- “Some of the leaked Dallas and Atlanta footage reflects the types of uses you might expect from police helicopters: crowd surveillance over stadium parking lots on game day, for example, or officers pulling a car over. But other scenes in the footage have a more aimless, roving quality.”
- FBI informant powers. An original investigation published by The Intercept tells the story of Aswad Khan — a completely innocent man who was asked to become an informant for the FBI. Khan refused. Then he was almost certainly placed on a no-fly list and the terrorist watchlist, and his friends began facing detainment when they crossed the US border. For the crime of refusing to spy on mosques, Khan has been left socially isolated and virtually unable to visit the U.S.
- DOJ targets unruly passengers. Obviously, someone who assaults a flight attendant on a plane should be punished. But should it warrant an FBI investigation? The Justice Department is trying to crack down on unruly passengers, which means the FAA will now regularly refer cases to the FBI for review and prosecution.
- The problem here is less this specific minor policy change. It’s that it represents another small step for the expansion of law enforcement powers, particularly the FBI’s.
Spotlight: Tor network integrity
Look, Tor was never going to be perfect. Few people serious about online privacy expect perfect anything. But as accessible privacy tools go, Tor is far and away better than anything else — certainly much better than a VPN. (I say that as someone who uses a VPN regularly.)
Tor stands for ‘the onion router.’ Onion routing essentially involves encrypting and then routing a user’s traffic through several different nodes before delivering a user to their online destination. Traffic is encrypted, and each node in the path only knows the previous node and the next node. It should be impossible for any given node to see both the traffic origin point alongside the traffic’s destination point — meaning even if one node were compromised, its insight would be limited. Moreover, the nodes (also known as relays) are run by a network of volunteers. As NSA whistleblower Edward Snowden said:
The design of the Tor system is structured in such a way that even if the US Government wanted to subvert it, it couldn’t because it’s a decentralized authority. It’s a volunteer based network. Nobody’s getting paid to run Tor relays — they’re volunteers worldwide. And because of this, it provides a built-in structural defense against abuses and most types of adversaries.
Which brings us to the issue at hand. A security researcher under the pseudonym ‘Nusenu’ recently posted disturbing findings on their Medium blog. A user named KAX17 has been setting up malicious relays for the last three years.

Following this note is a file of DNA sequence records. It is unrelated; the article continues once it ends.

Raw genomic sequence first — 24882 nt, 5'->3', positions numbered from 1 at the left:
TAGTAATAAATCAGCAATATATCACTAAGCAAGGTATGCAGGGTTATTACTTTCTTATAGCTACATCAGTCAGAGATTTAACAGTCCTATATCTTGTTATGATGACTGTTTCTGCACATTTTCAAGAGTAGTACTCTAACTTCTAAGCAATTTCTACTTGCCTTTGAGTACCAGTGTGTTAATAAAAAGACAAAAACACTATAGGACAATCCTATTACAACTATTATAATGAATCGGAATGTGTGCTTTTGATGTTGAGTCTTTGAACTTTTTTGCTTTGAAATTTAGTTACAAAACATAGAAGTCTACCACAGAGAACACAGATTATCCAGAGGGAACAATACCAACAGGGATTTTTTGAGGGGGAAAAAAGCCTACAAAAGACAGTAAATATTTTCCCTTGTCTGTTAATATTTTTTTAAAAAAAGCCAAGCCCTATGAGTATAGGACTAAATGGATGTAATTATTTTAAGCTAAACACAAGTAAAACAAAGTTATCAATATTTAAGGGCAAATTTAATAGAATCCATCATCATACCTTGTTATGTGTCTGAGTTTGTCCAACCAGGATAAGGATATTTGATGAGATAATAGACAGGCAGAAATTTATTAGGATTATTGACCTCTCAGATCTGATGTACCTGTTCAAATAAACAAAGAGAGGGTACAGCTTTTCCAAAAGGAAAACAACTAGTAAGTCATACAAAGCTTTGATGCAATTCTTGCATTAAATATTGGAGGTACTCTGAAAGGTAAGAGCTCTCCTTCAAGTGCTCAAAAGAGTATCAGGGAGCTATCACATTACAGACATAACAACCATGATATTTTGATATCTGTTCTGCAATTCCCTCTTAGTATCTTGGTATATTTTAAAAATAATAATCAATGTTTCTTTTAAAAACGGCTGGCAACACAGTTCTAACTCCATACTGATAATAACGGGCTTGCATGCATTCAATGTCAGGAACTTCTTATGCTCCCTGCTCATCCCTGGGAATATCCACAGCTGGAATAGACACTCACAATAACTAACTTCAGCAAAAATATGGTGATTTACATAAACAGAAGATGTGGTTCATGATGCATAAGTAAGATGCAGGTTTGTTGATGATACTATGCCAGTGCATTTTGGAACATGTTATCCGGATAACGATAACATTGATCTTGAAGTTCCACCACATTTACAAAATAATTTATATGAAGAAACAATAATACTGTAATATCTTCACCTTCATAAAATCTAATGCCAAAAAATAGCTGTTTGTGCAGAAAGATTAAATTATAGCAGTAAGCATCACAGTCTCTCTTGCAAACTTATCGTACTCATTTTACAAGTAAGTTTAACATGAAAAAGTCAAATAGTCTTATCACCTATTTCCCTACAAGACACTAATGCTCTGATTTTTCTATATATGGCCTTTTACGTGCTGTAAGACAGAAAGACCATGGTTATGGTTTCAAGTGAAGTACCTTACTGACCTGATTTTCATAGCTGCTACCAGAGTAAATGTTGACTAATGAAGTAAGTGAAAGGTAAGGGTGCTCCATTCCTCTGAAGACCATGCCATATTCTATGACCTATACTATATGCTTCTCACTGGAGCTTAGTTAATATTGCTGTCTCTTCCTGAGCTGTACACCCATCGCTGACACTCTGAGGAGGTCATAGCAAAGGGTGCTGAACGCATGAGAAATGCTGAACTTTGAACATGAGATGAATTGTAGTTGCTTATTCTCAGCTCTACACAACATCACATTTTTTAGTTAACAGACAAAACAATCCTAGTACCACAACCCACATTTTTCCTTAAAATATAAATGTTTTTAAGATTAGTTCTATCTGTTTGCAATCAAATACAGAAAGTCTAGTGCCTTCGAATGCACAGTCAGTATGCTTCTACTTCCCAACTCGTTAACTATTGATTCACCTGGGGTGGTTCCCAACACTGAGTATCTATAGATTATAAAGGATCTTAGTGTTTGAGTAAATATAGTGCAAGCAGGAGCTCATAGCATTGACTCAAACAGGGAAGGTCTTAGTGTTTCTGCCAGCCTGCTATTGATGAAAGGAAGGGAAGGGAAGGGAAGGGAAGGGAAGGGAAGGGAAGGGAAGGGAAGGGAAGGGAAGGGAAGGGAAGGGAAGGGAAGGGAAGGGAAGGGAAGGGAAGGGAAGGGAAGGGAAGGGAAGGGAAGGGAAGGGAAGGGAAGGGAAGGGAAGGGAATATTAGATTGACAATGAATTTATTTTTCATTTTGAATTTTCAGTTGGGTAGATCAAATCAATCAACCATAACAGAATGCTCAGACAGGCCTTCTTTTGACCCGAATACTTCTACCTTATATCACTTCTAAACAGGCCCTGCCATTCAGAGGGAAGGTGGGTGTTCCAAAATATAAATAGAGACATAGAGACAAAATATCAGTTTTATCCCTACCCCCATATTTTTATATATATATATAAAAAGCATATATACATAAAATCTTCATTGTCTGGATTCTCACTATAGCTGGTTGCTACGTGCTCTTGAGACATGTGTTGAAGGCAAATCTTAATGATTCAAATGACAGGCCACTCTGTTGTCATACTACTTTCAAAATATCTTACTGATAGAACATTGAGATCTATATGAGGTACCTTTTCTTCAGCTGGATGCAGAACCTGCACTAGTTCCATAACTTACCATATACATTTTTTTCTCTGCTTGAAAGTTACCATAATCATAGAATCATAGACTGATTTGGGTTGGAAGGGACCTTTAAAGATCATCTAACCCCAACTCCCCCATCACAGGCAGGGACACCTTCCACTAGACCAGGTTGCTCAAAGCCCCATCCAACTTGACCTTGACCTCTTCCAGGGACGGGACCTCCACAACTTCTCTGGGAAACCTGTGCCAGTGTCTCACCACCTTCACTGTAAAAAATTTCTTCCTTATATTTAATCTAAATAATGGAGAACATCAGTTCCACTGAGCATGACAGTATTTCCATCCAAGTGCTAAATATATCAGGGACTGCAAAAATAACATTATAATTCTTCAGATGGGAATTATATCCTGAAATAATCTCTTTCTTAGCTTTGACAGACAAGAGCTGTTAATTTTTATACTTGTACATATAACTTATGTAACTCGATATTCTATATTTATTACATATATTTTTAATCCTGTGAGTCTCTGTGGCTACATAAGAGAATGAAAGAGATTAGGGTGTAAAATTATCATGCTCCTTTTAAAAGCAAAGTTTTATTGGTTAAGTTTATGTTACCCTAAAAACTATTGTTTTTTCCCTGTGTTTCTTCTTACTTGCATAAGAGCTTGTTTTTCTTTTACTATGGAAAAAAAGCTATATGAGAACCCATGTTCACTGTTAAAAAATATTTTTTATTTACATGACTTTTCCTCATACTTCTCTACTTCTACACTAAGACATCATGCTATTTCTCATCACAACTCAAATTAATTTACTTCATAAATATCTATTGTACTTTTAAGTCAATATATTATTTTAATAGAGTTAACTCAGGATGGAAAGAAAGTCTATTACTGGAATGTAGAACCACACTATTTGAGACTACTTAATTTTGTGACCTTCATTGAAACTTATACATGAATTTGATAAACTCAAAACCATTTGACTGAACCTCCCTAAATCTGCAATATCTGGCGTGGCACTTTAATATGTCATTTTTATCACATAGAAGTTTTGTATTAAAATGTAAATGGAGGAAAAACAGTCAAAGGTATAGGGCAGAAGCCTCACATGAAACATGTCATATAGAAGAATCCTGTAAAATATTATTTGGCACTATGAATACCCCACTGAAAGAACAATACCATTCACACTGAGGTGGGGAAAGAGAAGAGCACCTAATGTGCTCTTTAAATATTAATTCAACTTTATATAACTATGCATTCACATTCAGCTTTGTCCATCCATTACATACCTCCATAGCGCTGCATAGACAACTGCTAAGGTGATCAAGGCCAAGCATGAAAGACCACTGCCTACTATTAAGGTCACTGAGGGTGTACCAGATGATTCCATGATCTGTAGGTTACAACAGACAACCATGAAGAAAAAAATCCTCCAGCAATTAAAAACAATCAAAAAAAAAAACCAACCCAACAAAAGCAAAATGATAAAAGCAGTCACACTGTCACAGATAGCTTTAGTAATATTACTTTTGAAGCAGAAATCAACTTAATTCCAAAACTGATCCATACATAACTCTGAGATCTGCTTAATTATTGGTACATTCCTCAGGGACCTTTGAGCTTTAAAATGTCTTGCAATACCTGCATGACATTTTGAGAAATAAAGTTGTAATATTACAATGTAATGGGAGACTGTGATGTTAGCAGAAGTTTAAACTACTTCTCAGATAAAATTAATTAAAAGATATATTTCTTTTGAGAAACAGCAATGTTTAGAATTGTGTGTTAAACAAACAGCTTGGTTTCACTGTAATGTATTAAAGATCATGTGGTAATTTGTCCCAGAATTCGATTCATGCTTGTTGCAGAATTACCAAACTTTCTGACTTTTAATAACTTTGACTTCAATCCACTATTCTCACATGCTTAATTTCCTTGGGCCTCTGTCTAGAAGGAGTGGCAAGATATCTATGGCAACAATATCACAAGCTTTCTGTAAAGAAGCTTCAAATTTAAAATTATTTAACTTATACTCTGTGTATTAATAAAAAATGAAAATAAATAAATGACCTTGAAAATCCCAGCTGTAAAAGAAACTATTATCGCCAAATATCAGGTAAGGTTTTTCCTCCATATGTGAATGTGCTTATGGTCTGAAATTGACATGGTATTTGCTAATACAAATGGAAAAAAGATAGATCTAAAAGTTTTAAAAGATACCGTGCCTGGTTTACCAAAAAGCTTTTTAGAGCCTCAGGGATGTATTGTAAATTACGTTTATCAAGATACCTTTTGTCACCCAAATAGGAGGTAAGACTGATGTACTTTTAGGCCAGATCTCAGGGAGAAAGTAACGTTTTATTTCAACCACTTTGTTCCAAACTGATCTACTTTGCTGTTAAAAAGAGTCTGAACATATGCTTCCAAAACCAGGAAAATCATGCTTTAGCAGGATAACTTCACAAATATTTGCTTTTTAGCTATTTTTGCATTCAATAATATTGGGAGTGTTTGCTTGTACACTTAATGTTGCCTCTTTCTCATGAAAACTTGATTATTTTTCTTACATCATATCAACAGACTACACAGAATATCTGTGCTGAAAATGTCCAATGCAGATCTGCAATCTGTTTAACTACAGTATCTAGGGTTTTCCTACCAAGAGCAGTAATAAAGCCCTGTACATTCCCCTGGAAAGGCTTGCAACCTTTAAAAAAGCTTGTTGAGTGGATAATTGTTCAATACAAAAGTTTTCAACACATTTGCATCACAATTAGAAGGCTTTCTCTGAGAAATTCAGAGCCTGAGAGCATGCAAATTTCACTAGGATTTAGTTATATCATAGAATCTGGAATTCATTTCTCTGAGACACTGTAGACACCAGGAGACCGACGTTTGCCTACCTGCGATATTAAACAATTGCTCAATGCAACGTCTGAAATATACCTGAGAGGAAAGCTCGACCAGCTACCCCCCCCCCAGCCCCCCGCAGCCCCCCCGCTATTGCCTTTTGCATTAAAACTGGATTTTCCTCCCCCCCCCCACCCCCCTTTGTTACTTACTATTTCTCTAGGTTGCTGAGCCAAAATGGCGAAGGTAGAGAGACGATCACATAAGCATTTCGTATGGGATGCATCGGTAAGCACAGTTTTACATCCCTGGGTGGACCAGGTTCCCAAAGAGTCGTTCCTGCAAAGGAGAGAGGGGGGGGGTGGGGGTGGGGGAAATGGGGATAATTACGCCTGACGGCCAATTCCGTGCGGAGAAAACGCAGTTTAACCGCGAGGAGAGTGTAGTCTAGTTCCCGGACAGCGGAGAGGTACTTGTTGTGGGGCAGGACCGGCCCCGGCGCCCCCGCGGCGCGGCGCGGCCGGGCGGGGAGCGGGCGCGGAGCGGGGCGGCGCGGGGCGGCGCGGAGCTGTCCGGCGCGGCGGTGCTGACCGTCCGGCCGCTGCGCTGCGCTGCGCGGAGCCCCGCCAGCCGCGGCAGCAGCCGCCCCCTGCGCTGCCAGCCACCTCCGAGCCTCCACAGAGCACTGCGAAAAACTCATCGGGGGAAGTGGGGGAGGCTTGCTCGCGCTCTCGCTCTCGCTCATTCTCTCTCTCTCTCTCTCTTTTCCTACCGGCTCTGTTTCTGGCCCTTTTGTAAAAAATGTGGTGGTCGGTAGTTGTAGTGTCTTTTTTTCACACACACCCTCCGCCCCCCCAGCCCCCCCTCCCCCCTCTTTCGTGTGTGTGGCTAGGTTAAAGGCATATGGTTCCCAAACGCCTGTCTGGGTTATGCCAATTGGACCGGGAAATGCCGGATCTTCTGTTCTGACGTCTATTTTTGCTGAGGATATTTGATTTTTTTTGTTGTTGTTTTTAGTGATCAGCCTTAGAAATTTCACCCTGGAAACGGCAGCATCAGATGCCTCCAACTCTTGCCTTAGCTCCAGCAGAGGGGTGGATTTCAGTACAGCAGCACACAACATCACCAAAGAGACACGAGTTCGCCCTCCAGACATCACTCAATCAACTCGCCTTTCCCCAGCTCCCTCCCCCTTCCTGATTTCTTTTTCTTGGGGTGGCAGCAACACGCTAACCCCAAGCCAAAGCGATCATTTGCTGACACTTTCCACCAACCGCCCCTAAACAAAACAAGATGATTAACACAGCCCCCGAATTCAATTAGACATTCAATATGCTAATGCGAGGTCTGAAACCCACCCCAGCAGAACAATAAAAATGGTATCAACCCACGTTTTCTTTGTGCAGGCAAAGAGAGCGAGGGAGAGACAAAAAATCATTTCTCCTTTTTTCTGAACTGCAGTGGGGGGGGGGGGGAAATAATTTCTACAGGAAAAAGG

Bad actors have set up malicious nodes before, but at their peak, KAX17 ran over 900 active servers. It’s enough that Nusenu estimates you’d have a 16% chance of using one of KAX17’s relays on your first ‘hop,’ and a 35% chance of using it on your second ‘hop.’
We don’t know much more than that. But as Nusenu puts it:
“We have no evidence, that they are actually performing de-anonymization attacks, but they are in a position to do so and the fact that someone runs such a large network fraction of relays “doing things” that ordinary relays can not do (intentionally vague), is enough to ring all kinds of alarm bells.”
The Tor Project’s community team lead said that the Project has since booted hundreds of non-exit relays from the network. But who knows whether that will stop KAX17, or whoever succeeds them. And as to who KAX17 is, we don’t know — but its an entity with the resources to keep hundreds of servers running for years on end.
The not-so-bad and the …good?
I must admit I don’t have much good news for November, but at least some of the news is more neutral than bad:
- NASA’s asteroid defense mission. On November 24th, NASA launched the world’s first mission to test asteroid deflection technology. It’s not like we should expect this to be imminently useful, but it’s certainly worth being prepared for. Also, it’s pretty cool.
- Paralysis-reversing injection. Well, paralysis-reversing in mice, for now. Even so, it’s remarkable: a single injection of the new drug helped mice with severe spinal cord injuries regenerate severed nerves and other tissues. The injured mice were able to walk again within four weeks of the injection.
- Antiviral Covid pills. Two new medications, from Pfizer and Merck respectively, have shown efficacy in cutting mortality from Covid-19. More recent data shows Merck’s pill is much less effective than previously thought, and the FDA’s expert panel almost didn’t back it. Nonetheless, Pfizer’s pill appears promising: the clinical trials show it reduced the risk of hospitalization and death among high-risk patients by 89%. As important as vaccines are, Covid-19 treatments arguably matter about as much — so progress on this front is encouraging.
Good reads from November
- War on the Rocks: Mexican Cartels Are Embracing Aerial Drones and They’re Spreading.
- As the title says. Pretty cyberpunk.
- Continuing Ed — with Edward Snowden: Cultural Revolutions.
- In his Substack post, Ed Snowden reflects on the memoir of a Chinese artist, and how it resonated with his own experience working in the NSA.
- “I don’t want to be misunderstood as saying ‘East’ and ‘West’ were, or are, the same; rather, it is my belief that market forces, democratic decline, and a toxic obsession with ‘national security’ […] are drawing the US and China to meet in the middle: a common extreme.”
- Rifters: COP/out.
- This is from the blog of sci-fi author Peter Watts. In it, he rants about the latest iteration of the UN’s annual climate conference, COP26. Watts is a doomer. I don’t always agree with him, but his cynicism is certainly worth hearing out.
And that’s November. ‘Til next time.